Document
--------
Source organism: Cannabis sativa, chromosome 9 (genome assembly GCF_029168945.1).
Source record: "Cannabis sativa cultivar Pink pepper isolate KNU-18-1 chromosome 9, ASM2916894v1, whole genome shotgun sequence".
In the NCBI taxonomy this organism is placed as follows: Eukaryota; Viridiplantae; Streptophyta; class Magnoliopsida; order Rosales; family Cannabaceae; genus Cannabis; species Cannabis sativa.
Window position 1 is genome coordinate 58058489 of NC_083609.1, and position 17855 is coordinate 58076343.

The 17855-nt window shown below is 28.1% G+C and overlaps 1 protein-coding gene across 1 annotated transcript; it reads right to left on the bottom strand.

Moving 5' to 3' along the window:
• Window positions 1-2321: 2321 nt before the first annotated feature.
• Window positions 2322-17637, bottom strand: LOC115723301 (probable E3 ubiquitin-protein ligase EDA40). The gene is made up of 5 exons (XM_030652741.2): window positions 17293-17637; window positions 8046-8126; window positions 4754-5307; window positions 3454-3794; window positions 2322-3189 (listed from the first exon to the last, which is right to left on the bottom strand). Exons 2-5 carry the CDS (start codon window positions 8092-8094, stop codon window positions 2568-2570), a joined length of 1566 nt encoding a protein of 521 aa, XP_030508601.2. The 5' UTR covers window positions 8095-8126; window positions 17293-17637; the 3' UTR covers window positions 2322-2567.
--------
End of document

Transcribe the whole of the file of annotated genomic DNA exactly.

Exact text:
Source organism: Cannabis sativa, chromosome 9 (genome assembly GCF_029168945.1).
Source record: "Cannabis sativa cultivar Pink pepper isolate KNU-18-1 chromosome 9, ASM2916894v1, whole genome shotgun sequence".
In the NCBI taxonomy this organism is placed as follows: Eukaryota; Viridiplantae; Streptophyta; class Magnoliopsida; order Rosales; family Cannabaceae; genus Cannabis; species Cannabis sativa.
Window position 1 is genome coordinate 58058489 of NC_083609.1, and position 17855 is coordinate 58076343.

The 17855-nt window shown below is 28.1% G+C and overlaps 1 protein-coding gene across 1 annotated transcript; it reads right to left on the bottom strand.

Moving 5' to 3' along the window:
• Window positions 1-2321: 2321 nt before the first annotated feature.
• Window positions 2322-17637, bottom strand: LOC115723301 (probable E3 ubiquitin-protein ligase EDA40). The gene is made up of 5 exons (XM_030652741.2): window positions 17293-17637; window positions 8046-8126; window positions 4754-5307; window positions 3454-3794; window positions 2322-3189 (listed from the first exon to the last, which is right to left on the bottom strand). Exons 2-5 carry the CDS (start codon window positions 8092-8094, stop codon window positions 2568-2570), a joined length of 1566 nt encoding a protein of 521 aa, XP_030508601.2. The 5' UTR covers window positions 8095-8126; window positions 17293-17637; the 3' UTR covers window positions 2322-2567.